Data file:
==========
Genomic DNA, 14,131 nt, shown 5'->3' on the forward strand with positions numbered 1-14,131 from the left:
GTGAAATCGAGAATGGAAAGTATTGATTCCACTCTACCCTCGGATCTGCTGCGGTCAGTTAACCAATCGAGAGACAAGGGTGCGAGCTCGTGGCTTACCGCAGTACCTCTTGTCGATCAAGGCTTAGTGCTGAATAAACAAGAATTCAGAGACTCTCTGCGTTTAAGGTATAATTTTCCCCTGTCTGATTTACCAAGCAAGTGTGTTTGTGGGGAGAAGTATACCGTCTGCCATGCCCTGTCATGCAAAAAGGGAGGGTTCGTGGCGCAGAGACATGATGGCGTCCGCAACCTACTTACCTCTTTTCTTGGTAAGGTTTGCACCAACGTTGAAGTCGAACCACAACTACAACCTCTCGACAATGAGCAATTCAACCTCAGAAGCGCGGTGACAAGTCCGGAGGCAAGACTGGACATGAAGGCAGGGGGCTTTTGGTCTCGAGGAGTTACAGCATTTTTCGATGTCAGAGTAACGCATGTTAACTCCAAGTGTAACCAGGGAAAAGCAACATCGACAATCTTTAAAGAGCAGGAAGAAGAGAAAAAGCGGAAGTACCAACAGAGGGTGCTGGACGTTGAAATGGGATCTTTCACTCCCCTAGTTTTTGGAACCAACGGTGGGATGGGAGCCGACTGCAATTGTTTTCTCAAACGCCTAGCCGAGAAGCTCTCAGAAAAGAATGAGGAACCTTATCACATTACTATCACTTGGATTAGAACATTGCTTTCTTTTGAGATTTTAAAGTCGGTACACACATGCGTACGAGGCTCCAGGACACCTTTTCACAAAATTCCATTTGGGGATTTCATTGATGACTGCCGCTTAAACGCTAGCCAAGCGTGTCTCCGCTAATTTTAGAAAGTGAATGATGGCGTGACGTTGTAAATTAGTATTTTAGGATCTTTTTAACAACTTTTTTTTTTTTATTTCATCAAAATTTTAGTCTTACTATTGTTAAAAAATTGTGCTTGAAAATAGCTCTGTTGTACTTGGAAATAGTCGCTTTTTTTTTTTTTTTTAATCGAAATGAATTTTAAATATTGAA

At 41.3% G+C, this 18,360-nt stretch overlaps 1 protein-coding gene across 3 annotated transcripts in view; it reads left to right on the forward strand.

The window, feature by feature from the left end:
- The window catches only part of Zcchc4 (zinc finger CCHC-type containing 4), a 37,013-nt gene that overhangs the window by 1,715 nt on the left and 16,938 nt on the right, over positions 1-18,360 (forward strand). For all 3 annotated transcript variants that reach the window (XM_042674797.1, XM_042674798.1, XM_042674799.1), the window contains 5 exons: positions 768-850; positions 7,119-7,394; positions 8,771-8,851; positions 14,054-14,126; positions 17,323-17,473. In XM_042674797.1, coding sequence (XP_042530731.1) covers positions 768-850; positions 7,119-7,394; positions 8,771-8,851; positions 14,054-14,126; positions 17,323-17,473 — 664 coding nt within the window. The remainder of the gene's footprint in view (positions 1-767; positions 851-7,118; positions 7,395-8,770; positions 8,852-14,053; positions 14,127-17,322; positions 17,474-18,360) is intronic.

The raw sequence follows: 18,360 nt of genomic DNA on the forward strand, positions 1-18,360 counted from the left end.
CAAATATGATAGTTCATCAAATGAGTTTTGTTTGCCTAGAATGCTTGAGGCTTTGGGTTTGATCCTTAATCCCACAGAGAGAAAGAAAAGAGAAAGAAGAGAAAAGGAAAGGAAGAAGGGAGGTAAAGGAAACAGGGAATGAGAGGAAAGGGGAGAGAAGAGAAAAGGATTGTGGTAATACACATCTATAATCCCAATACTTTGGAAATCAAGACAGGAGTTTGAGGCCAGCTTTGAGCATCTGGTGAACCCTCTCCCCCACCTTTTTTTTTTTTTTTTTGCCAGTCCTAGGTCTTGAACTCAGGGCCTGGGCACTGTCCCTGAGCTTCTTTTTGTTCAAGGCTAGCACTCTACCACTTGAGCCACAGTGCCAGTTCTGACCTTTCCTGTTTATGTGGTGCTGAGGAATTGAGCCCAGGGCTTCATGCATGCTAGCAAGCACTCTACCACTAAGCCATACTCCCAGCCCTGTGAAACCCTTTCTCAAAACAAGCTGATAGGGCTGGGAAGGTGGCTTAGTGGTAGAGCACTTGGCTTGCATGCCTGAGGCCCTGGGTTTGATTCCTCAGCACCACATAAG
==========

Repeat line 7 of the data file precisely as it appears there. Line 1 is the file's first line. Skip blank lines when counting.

CAAATATGATAGTTCATCAAATGAGTTTTGTTTGCCTAGAATGCTTGAGGCTTTGGGTTTGATCCTTAATCCCACAGAGAGAAAGAAAAGAGAAAGAAGAGAAAAGGAAAGGAAGAAGGGAGGTAAAGGAAACAGGGAATGAGAGGAAAGGGGAGAGAAGAGAAAAGGATTGTGGTAATACACATCTATAATCCCAATACTTTGGAAATCAAGACAGGAGTTTGAGGCCAGCTTTGAGCATCTGGTGAACCCTCTCCCCCACCTTTTTTTTTTTTTTTTTGCCAGTCCTAGGTCTTGAACTCAGGGCCTGGGCACTGTCCCTGAGCTTCTTTTTGTTCAAGGCTAGCACTCTACCACTTGAGCCACAGTGCCAGTTCTGACCTTTCCTGTTTATGTGGTGCTGAGGAATTGAGCCCAGGGCTTCATGCATGCTAGCAAGCACTCTACCACTAAGCCATACTCCCAGCCCTGTGAAACCCTTTCTCAAAACAAGCTGATAGGGCTGGGAAGGTGGCTTAGTGGTAGAGCACTTGGCTTGCATGCCTGAGGCCCTGGGTTTGATTCCTCAGCACCACATAAG